One final note, the consistency of the white sauce was a little more like a mop sauce than what I would consider to be a barbecue sauce.  That probably explains why the chicken is submerged in the white sauce.   When the chicken was served, I included some of the white sauce in a ramekin or bowl for dipping.


BIG BOB GIBSON BAR-B-Q CHICKEN
WITH WHITE SAUCE
Recipe from Chris Lilly, Big Bob Gibson's BBQ Book, page 119
Serves 4 to 8

Ingredients (for the chicken):
2 whole butterflied chickens
1 tablespoon of salt
1 cup oil (vegetable, olive, lard)
2 tablespoons black pepper

Ingredients (for the white sauce):
2 cups mayonnaise
1 cup distilled white vinegar
1/2 cup apple juice
2 teaspoons prepared horseradish
2 teaspoons ground black pepper
2 teaspoons fresh lemon juice
1 teaspoon salt
1/2 teaspoon cayenne pepper

Directions:
1.  Prepare the fire.  Build a fire (wood or a combination of charcoal and wood) for indirect cooking by situating the coals on only one side of the cooker, leaving the other side void.  Preheat the cooker to 325 degrees Fahrenheit.

2.  Smoke the chickens.   Dust each whole chicken evenly with salt.  Place the chickens over the void side of the cooker, with the skin side  up.  When the skin on the chicken is golden brown, about 1 1/2 hours, turn the chickens skin side down, basting both sides with the oil.  Sprinkle the cavities of each chicken with pepper.  Cook the chicken for an additional 1 1/2 hours or until the internal temperature of the thickest part of the thigh reaches 180 degrees Fahrenheit.  Add more wood to the fire as needed to replenish the supply of coals and maintain a temperature of 325 degrees Fahrenheit.

3.  Prepare the white sauce.  While the chicken is being smoked, combine all of the ingredients in a large bowl and blend well.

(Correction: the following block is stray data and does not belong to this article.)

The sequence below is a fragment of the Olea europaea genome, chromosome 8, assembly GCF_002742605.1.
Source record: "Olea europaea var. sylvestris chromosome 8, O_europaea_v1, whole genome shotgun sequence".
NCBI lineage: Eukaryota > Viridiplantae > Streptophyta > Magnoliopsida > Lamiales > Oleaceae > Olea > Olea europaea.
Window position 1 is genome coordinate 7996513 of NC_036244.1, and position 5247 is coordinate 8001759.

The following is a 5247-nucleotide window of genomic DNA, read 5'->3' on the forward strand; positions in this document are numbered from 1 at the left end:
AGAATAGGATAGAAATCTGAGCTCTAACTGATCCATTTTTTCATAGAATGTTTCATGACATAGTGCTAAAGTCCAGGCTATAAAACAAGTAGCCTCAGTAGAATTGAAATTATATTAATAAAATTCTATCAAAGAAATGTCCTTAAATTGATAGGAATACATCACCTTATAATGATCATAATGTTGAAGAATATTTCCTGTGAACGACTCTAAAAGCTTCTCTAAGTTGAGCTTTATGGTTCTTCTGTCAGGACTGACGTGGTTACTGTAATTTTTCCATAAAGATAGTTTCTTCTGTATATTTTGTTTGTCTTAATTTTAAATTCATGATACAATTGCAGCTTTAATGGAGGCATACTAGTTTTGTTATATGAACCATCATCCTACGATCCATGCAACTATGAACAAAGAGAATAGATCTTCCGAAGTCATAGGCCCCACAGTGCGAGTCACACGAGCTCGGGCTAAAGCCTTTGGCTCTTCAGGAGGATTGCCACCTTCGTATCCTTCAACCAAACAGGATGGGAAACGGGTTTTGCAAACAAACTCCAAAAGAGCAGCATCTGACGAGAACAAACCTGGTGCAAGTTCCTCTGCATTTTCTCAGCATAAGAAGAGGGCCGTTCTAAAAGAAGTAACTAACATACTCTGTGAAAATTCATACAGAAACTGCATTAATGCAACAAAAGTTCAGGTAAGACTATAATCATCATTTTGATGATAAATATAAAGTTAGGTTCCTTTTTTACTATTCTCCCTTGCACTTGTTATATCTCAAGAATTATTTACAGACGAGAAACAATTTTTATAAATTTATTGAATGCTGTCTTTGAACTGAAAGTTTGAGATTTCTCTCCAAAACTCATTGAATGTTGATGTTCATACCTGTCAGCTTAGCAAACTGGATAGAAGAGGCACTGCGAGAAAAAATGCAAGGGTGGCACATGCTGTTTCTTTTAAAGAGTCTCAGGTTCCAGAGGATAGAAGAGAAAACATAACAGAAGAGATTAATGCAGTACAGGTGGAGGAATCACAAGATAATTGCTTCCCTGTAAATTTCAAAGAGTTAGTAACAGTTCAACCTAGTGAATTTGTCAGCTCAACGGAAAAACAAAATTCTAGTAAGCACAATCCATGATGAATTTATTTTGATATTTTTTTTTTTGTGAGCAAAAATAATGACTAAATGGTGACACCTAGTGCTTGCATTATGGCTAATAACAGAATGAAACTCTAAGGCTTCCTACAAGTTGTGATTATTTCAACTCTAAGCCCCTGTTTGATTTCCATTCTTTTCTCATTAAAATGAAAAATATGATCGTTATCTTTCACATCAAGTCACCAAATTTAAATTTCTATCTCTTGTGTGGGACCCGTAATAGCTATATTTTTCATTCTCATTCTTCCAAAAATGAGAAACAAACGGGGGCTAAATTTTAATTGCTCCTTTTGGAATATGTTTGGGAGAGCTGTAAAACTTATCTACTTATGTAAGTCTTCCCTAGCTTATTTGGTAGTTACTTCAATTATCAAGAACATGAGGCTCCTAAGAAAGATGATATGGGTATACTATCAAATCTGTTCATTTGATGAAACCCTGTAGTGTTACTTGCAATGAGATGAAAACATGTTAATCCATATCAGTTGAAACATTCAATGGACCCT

4.  Finish the dish.  Pour the white sauce into a narrow deep container and position it next to the cooker.  Remove each chicken from the cooking grate and submerge it into the pot of white sauce.  Remove the chicken from the sauce, cut each chicken in half between the breasts and then quarter by cutting between each breast and thigh.

ENJOY!

Sunday, August 13, 2017

Market Garden Brewery's Citramax IPA

When it comes to the craft beer scene in Cleveland, as one person it, "the word is out." There has been a remarkable growth in craft brewers.  At one time, there was only Great Lakes Brewing Company.  Now, there are breweries like Fat Head's Brewing, Platform Beer Company, Butcher & Brewer, and Market Garden.

The latter brewery, Market Garden, is located next to my favorite spot in Cleveland ... the West Side Market.  THe past couple of times that I have been in Cleveland and I have made a trip to the market, it has always included a side trip to Market Garden.  That side trip was a necessity, because it offered me a chance to try some very good beer.  Beers like the Cluster Fuggle, an IPA, or the Illuminator, a Doppelbock.